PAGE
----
Venue:
Seminar Room No. 2
Indian Statistical Institute Delhi Centre,
7, S. J. S. Sansanwal Marg,
New Delhi-110016 (INDIA)

Location:

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Thursday, August 31, 2017

8 September 2017: Whatever it takes: The Real Effects of Unconventional Monetary Policy

Viral Acharya
Deputy Governor, Reserve Bank of India.

Abstract:
Launched in Summer 2012, the European Central Bank (ECB)’s Outright Monetary Transactions (OMT) program indirectly recapitalized European banks through its positive impact on periphery sovereign bonds. However, the stability re-established in the banking sector did not fully translate into economic growth. We document zombie lending by banks that remained undercapitalized even post-OMT. In turn, firms receiving loans used these funds not to undertake real economic activity such as employment and investment but to build up cash reserves. Creditworthy firms in industries with a high zombie firm prevalence suffered significantly from this credit misallocation, which further slowed down the economic recovery.

Date: September 8, 2017
Time: 06:00 P.M.

Venue:
Kamalnayan Bajaj Auditorium
Brookings India
No. 6, Second Floor,
Dr. Jose P. Rizal Marg,
Chanakyapuri,
New Delhi-110021

Location:


Note:
Please RSVP to dgupta@brookingsindia.org

Wednesday, August 23, 2017

6 September 2017: The impact of the GST on Indian investment

Gaurav S. Ghosh
Ernst & Young

Abstract:
The GST is the most far-reaching restructuring of the Indian tax regime since independence. Its impacts will ramify through all sectors of the Indian economy, from investment through production and consumption. We focus specifically on the impact of the GST on incentives to invest in India. To do this, we measure the tax cost of investment in the pre-GST and post-GST environments, and compare these costs across sectors and at the all-India level. Our metric for the tax cost of investment is the Marginal Effective Tax Rate (“METR”), a statistic measuring the tax wedge imposed upon a marginal investment, where the tax wedge is defined as the difference between the gross-of-tax return on capital and the net-of-tax return on capital for a marginal firm. The use of METRs to evaluate tax systems has a long history in many countries, but ours is its first implementation for the Indian economy. We find that the GST improves investment incentives by moderately reducing the tax burden. Further improvements can be made by streamlining the GST system, primarily by unblocking input tax credits in core sectors of the Indian economy. We also find that METRs vary significantly across Indian industries, and that the impact of the GST on investment incentives in these sectors is also heterogeneous.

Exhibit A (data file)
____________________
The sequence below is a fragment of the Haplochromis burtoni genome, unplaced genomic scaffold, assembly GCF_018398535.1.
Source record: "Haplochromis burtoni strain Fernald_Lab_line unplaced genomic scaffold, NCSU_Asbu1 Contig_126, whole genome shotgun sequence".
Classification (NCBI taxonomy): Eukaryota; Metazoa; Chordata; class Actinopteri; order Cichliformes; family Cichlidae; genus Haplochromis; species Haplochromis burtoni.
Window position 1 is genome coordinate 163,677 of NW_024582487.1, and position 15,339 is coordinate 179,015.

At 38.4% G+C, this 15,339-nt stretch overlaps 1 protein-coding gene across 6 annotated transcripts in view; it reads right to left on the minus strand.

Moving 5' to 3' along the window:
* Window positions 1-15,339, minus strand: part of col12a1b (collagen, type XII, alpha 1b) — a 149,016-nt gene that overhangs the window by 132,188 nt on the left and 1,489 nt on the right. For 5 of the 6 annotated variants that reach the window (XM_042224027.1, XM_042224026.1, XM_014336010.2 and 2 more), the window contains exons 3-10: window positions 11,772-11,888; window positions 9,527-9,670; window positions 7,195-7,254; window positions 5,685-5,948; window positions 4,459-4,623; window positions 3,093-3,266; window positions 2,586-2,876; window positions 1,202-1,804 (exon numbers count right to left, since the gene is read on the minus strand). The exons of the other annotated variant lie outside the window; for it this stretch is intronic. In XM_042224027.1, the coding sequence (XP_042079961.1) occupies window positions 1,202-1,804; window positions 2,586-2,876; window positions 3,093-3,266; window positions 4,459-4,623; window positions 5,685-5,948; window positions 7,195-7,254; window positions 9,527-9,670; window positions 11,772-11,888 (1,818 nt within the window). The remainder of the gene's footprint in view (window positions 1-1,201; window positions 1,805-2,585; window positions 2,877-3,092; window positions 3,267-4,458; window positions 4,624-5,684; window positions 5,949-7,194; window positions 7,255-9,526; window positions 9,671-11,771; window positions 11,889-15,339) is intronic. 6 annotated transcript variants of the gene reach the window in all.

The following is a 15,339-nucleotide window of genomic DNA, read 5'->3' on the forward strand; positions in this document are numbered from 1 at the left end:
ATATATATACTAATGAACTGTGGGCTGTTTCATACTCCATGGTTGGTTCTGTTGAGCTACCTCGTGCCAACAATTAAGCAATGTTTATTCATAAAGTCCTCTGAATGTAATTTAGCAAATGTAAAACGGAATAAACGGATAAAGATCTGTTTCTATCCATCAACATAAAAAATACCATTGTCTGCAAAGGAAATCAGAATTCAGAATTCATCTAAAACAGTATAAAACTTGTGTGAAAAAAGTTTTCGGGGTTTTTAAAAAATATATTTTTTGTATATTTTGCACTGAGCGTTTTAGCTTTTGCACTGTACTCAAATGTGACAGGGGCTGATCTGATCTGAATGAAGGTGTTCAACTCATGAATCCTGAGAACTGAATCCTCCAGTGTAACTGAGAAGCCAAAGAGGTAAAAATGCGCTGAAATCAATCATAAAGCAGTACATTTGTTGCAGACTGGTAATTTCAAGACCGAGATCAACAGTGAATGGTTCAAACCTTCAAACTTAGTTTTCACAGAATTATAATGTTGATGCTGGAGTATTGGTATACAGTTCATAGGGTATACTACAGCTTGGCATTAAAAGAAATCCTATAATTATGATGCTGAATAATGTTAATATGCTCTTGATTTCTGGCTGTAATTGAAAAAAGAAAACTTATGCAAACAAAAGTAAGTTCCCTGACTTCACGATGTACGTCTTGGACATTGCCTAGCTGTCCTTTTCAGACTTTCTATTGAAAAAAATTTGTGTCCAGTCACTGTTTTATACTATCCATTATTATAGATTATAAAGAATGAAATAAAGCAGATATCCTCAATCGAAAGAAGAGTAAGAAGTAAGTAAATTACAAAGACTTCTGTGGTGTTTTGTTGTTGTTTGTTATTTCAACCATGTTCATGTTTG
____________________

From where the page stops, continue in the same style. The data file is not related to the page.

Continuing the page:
Date: September 6, 2017
Time: 04:30 P.M.

Venue:
Conference Hall, Ground Floor
R&T Building
National Institute of Public Finance and Policy,
18/2 Satsang Vihar Marg, Special Institutional Area,
New Delhi-110067(INDIA)

Location:

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Note:
Those who are interested may please confirm your participation at bins.sebastian@nipfp.org.in

1 September 2017: The Cost of Distance: Geography and Governance in Rural India

Karan Nagpal
University of Oxford

Abstract:
Rural economic outcomes deteriorate with distance from cities and towns. We use a spatial regression discontinuity design to provide causal evidence for one channel through which this effect operates: the geography of public administration. Using a rich spatial dataset on Indian villages and their local administrative capitals, we show that a greater distance from capitals reduces the provision of public goods. More distant villages also have lower literacy rates and reduced participation in non-farm activities. To estimate these effects causally, we exploit administrative boundaries that generate sharp jumps in distance to local administration capitals, but not in conventional measures of market access such as distance to towns and highways and population density. We discuss a number of mechanisms that explain these results, including monitoring and provision costs, information asymmetries and citizen voice.

Date: September 1, 2017
Time: 04:30 P.M.

Venue:
Conference Hall, Ground Floor
R&T Building
National Institute of Public Finance and Policy,
18/2 Satsang Vihar Marg, Special Institutional Area,
New Delhi-110067(INDIA)

Location:

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Note:
Those who are interested may please confirm your participation at bins.sebastian@nipfp.org.in